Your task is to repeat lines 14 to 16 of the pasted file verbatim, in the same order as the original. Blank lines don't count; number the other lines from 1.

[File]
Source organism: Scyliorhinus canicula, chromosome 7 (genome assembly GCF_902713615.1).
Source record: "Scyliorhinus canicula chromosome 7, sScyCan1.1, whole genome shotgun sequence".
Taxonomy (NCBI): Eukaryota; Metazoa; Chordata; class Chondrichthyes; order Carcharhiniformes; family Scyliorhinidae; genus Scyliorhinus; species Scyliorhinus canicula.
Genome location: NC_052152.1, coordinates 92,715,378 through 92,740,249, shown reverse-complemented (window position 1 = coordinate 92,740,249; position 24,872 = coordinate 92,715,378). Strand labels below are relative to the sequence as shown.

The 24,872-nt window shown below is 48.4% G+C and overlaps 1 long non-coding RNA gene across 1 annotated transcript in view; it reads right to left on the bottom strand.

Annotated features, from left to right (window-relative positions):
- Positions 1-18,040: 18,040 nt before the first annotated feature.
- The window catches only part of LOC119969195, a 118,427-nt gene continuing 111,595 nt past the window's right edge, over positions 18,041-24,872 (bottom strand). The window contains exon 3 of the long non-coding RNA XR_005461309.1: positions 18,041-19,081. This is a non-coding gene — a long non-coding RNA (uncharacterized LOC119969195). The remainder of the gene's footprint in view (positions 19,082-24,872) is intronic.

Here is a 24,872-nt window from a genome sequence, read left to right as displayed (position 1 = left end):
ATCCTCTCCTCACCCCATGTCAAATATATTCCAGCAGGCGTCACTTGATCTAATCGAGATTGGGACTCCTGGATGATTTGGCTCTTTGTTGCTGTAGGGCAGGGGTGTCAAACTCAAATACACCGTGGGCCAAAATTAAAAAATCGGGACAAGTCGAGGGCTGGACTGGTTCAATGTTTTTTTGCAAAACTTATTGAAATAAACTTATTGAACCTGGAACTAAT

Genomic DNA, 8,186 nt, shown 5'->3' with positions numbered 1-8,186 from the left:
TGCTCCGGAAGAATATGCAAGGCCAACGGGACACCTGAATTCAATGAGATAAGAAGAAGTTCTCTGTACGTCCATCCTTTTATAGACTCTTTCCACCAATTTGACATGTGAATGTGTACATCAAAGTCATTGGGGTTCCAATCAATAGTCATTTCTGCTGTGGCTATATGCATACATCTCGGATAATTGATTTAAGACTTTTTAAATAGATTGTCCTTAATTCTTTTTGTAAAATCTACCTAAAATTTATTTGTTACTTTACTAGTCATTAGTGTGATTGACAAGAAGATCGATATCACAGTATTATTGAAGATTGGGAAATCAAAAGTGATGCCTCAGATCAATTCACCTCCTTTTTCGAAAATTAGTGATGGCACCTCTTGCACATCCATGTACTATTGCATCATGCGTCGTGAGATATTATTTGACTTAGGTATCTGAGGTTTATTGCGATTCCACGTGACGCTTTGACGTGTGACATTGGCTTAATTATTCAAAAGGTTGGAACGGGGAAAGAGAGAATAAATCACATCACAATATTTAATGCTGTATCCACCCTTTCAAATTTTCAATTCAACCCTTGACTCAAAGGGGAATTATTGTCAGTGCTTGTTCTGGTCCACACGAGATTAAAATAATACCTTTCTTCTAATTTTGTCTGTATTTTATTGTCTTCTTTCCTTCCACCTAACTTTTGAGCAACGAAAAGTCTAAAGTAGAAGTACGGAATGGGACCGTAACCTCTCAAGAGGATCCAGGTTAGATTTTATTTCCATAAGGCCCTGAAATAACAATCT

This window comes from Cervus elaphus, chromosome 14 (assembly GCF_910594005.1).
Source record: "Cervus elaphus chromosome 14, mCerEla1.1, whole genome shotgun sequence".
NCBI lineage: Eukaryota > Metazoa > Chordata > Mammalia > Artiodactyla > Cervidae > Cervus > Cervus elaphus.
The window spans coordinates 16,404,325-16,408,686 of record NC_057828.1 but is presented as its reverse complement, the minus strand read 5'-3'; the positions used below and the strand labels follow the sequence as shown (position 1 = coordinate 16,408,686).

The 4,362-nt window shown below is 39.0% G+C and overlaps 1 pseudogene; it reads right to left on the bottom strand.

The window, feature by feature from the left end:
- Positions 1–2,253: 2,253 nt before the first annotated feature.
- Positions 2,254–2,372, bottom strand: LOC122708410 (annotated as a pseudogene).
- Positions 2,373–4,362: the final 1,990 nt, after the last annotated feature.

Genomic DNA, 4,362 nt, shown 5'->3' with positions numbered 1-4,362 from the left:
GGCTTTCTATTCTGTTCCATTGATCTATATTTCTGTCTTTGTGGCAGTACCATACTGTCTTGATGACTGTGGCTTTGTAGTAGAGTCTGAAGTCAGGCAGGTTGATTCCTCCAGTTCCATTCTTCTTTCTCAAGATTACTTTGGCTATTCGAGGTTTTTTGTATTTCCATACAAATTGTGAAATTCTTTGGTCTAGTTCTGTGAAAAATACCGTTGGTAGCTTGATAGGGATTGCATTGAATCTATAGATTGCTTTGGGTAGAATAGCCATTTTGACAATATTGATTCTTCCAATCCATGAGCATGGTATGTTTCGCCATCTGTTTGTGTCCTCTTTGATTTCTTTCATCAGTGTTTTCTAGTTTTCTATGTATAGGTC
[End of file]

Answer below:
Source record: "Cervus elaphus chromosome 14, mCerEla1.1, whole genome shotgun sequence".
NCBI lineage: Eukaryota > Metazoa > Chordata > Mammalia > Artiodactyla > Cervidae > Cervus > Cervus elaphus.
The window spans coordinates 16,404,325-16,408,686 of record NC_057828.1 but is presented as its reverse complement, the minus strand read 5'-3'; the positions used below and the strand labels follow the sequence as shown (position 1 = coordinate 16,408,686).